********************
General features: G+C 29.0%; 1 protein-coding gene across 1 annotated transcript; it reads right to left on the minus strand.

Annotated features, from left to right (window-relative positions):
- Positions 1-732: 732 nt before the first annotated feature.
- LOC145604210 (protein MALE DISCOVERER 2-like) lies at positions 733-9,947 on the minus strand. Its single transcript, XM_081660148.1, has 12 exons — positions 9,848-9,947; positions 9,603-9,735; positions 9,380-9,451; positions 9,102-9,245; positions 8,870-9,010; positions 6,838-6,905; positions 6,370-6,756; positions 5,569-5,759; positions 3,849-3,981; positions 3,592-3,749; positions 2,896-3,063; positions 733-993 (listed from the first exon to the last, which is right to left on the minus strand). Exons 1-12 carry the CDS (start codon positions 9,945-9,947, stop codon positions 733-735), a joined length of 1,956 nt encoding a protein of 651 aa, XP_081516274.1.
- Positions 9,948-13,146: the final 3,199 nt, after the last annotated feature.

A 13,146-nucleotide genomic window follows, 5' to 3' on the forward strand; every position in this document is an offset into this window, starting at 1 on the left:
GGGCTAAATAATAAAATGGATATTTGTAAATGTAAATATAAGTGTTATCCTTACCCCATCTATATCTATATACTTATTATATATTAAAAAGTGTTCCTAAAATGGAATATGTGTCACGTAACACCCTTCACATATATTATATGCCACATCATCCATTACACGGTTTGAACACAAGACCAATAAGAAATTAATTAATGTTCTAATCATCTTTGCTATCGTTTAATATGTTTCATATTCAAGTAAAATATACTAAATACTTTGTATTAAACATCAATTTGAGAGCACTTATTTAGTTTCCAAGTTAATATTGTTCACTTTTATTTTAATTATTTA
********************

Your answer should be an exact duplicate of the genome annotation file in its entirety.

General features: G+C 29.0%; 1 protein-coding gene across 1 annotated transcript; it reads right to left on the minus strand.

Annotated features, from left to right (window-relative positions):
- Positions 1-732: 732 nt before the first annotated feature.
- LOC145604210 (protein MALE DISCOVERER 2-like) lies at positions 733-9,947 on the minus strand. Its single transcript, XM_081660148.1, has 12 exons — positions 9,848-9,947; positions 9,603-9,735; positions 9,380-9,451; positions 9,102-9,245; positions 8,870-9,010; positions 6,838-6,905; positions 6,370-6,756; positions 5,569-5,759; positions 3,849-3,981; positions 3,592-3,749; positions 2,896-3,063; positions 733-993 (listed from the first exon to the last, which is right to left on the minus strand). Exons 1-12 carry the CDS (start codon positions 9,945-9,947, stop codon positions 733-735), a joined length of 1,956 nt encoding a protein of 651 aa, XP_081516274.1.
- Positions 9,948-13,146: the final 3,199 nt, after the last annotated feature.

A 13,146-nucleotide genomic window follows, 5' to 3' on the forward strand; every position in this document is an offset into this window, starting at 1 on the left:
GGGCTAAATAATAAAATGGATATTTGTAAATGTAAATATAAGTGTTATCCTTACCCCATCTATATCTATATACTTATTATATATTAAAAAGTGTTCCTAAAATGGAATATGTGTCACGTAACACCCTTCACATATATTATATGCCACATCATCCATTACACGGTTTGAACACAAGACCAATAAGAAATTAATTAATGTTCTAATCATCTTTGCTATCGTTTAATATGTTTCATATTCAAGTAAAATATACTAAATACTTTGTATTAAACATCAATTTGAGAGCACTTATTTAGTTTCCAAGTTAATATTGTTCACTTTTATTTTAATTATTTA